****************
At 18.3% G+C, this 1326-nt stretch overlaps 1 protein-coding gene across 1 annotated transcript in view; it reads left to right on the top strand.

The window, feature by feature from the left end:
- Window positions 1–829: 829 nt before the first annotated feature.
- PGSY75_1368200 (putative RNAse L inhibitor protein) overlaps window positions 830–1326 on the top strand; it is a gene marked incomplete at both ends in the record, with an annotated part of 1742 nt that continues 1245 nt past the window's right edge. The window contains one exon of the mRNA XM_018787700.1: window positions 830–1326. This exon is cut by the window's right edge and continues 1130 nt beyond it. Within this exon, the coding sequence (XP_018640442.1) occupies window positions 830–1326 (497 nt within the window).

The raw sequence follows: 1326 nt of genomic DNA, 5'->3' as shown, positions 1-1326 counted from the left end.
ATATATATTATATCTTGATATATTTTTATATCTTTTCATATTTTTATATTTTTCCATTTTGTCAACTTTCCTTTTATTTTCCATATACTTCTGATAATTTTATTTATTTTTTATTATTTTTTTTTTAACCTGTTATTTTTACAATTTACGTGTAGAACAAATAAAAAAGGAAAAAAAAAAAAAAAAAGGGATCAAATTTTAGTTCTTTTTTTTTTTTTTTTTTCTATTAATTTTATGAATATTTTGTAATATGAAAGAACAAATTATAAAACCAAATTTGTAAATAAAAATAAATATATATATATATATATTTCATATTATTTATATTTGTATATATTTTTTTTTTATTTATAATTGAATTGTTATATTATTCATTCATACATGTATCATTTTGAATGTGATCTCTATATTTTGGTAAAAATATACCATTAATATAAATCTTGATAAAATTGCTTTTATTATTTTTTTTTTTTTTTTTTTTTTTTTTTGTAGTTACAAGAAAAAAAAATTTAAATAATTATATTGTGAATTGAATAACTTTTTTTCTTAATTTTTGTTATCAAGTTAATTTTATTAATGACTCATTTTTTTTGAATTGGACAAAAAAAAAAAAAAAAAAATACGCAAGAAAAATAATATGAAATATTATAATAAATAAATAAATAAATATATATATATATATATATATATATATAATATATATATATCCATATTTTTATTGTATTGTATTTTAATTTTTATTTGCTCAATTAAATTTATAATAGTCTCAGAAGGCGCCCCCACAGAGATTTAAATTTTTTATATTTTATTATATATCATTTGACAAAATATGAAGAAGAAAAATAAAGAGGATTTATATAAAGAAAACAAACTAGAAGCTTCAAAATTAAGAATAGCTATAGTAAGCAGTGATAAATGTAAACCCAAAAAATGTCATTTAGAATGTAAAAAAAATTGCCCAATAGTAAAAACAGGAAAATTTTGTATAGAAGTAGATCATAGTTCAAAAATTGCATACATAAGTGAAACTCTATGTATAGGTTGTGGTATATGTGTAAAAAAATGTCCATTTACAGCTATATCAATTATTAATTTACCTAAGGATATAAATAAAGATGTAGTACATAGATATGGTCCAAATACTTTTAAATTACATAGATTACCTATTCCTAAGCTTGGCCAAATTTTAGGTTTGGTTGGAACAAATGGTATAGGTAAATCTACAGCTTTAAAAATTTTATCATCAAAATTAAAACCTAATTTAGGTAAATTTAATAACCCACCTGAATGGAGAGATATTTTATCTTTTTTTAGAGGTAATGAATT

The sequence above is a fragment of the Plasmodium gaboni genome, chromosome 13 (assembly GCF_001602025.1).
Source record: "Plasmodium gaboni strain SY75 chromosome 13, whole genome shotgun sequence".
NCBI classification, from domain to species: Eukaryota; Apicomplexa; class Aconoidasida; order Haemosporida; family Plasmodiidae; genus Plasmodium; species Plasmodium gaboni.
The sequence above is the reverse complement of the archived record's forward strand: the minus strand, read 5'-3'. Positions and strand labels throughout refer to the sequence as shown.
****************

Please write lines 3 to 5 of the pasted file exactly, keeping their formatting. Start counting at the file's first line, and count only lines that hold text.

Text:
- Window positions 1–829: 829 nt before the first annotated feature.
- PGSY75_1368200 (putative RNAse L inhibitor protein) overlaps window positions 830–1326 on the top strand; it is a gene marked incomplete at both ends in the record, with an annotated part of 1742 nt that continues 1245 nt past the window's right edge. The window contains one exon of the mRNA XM_018787700.1: window positions 830–1326. This exon is cut by the window's right edge and continues 1130 nt beyond it. Within this exon, the coding sequence (XP_018640442.1) occupies window positions 830–1326 (497 nt within the window).

The raw sequence follows: 1326 nt of genomic DNA, 5'->3' as shown, positions 1-1326 counted from the left end.